Emma Hunter, Youth Speak News

Embracing the beauty of adoration

By  Emma Hunter, Youth Speak News
  • September 11, 2015

A year ago, my friend invited me to an all-night adoration event and I asked, “What’s that?” I had never heard of eucharistic adoration before.

Now I know that eucharistic adoration is a beautiful practice in the Catholic Church that centres on the doctrine of the Real Presence, which is that Jesus Christ is fully present — body and blood, soul and divinity — in the consecrated host. Adoration is time spent praying and reflecting before the Eucharist, which is placed in a vessel called a monstrance and exposed on the altar.

If you’ve never been to adoration or you’re new to it (like me), here are some things to help guide your time in the presence of the Eucharist.

When should you go to adoration? Ultimately, there’s no right or wrong time to go. You can go to adoration for as little or as long as you’d like. Some people sign up for a Holy Hour and they have the same scheduled time every week. But, if you only have 10 minutes to stop in to your local adoration chapel, that is also great.

Set aside a time when you will be able to enter into adoration with a prayerful and reverent mindset. Ask the Holy Spirit to guide your prayer time and take a few minutes to enter into a place free from outside distractions.

One concern I had about going to adoration was what am I going to do for the whole time? If you don’t know what to pray about during adoration, this is a great time to pray the rosary and meditate on the mysteries of the rosary. Another great prayer with the rosary is the Divine Mercy Chaplet.

Adoration is also a great time to read Scripture or do spiritual reading. Bring your Bible with you and try reading and reflecting on a Gospel passage.

One method I have found useful for praying with Scripture is St. Ignatius of Loyola’s Gospel contemplation. Ignatian contemplation invites us to read a passage and try to place ourselves in the story using our imagination and our senses.

Here is a Gospel passage to get you started: Mark 4:35-41, “Jesus Calms the Storm.” After reading the passage, reflect on how this relates to your life. What storms are you facing? Is it difficult to trust that Jesus is with you through the difficult times? Do you relate to the disciples, who are struggling to put their faith and trust in Jesus? What is stopping you from completely surrendering to Him?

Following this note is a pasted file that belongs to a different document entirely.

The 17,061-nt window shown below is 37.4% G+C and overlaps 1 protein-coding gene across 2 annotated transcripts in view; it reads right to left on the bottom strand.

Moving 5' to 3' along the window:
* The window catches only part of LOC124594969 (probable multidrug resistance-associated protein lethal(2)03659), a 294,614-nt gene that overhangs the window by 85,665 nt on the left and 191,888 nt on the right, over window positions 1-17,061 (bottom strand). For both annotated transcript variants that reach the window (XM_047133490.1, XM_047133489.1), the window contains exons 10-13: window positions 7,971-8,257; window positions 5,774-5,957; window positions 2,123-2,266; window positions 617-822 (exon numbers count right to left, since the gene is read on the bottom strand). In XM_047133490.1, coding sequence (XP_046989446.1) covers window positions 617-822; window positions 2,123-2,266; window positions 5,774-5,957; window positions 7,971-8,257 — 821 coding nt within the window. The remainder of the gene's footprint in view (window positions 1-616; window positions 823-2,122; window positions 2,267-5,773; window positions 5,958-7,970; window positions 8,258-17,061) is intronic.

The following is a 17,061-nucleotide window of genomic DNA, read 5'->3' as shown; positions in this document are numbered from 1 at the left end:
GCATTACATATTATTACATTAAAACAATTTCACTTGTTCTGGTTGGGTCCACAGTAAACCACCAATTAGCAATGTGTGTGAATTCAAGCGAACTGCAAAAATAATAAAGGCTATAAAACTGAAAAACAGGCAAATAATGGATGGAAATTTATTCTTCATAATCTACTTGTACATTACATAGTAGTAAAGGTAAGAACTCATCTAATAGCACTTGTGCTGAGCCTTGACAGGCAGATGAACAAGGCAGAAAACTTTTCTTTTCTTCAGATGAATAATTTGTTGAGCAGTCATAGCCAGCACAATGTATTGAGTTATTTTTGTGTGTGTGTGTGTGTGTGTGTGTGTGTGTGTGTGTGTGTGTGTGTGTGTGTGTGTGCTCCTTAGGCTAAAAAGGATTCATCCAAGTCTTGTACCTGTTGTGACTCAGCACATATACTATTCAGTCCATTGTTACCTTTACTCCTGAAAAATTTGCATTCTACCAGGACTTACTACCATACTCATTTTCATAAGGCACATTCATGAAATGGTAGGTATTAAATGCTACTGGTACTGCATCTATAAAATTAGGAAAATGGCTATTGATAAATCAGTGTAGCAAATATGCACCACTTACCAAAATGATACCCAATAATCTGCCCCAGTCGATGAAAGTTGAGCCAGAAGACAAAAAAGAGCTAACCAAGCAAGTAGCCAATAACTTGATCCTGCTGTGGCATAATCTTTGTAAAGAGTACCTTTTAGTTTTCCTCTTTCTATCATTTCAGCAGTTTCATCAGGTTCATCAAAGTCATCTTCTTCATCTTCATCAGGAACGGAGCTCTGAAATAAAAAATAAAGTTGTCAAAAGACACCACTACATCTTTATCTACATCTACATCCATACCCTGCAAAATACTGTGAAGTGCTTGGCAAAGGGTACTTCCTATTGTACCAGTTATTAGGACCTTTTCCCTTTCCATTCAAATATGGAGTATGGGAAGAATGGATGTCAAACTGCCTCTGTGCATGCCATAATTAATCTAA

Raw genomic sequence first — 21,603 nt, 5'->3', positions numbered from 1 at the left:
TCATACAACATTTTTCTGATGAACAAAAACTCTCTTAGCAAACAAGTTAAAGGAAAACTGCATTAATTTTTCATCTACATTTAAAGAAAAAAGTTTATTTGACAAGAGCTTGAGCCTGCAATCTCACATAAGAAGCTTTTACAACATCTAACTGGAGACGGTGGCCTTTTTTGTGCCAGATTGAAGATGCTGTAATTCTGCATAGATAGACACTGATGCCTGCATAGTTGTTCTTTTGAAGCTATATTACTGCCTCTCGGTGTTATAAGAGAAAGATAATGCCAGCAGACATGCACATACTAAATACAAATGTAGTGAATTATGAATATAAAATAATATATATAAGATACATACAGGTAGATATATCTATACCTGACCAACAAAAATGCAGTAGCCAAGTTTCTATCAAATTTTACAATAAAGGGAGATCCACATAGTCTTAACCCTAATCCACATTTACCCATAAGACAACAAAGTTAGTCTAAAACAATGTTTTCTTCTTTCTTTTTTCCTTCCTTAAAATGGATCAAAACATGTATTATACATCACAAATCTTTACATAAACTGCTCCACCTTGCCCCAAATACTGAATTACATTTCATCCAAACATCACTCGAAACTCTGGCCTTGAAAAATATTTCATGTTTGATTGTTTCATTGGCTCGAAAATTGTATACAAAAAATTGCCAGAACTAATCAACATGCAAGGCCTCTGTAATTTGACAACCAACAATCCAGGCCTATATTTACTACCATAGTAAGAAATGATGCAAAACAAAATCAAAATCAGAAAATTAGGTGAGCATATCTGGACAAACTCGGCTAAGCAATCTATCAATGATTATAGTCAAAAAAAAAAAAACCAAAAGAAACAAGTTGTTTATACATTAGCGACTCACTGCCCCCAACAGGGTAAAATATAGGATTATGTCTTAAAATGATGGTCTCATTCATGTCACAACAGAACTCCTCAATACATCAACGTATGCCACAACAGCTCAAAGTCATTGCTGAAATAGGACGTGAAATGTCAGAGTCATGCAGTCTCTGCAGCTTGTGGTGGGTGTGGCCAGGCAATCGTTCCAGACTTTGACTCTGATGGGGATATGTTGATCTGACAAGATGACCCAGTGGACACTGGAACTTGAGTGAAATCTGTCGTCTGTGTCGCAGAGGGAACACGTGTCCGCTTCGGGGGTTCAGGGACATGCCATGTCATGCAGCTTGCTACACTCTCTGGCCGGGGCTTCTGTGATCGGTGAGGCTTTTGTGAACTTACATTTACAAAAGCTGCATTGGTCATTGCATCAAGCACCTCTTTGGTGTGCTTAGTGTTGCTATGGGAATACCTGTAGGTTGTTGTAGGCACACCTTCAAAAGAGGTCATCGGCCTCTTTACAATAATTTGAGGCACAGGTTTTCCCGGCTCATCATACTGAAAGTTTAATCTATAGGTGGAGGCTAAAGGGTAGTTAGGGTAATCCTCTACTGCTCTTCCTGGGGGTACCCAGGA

Journaling is another way to spend time in adoration. Writing your thoughts and prayers is one way to stay focused during your Holy Hour. Keeping a spiritual journal allows you to look back on how the Holy Spirit was guiding you through your prayer time.

Sometimes I go to adoration and I honestly just don’t know what to talk to Jesus about. That is okay because adoration is also an important time to listen. In prayer, we sometimes get too caught up with voicing our requests and trying to say the right thing, but prayer is a two-way conversation with God.

In order to hear how the Lord is speaking in your heart, it’s important to embrace the silent moments with Jesus and be open to what He wants to reveal to you. Relish these moments of quiet with our Lord.

There are so many benefits to incorporating adoration into your spiritual routine. In our busy world where everyone is attached to their phones, I think it’s beautiful to spend time to rest in the Lord.

Do some research to see if there are any perpetual adoration chapels in your area and find out what hours your home parish offers adoration. Jesus is waiting for us in adoration, and what do we have to lose? There is much spiritual fruit to be gained from spending even just 10 minutes in adoration if we are only willing to give some time to be with Him.

(Hunter, 24, is a graduate student at Queen’s University where she studies Early Modern European and Canadian history.)

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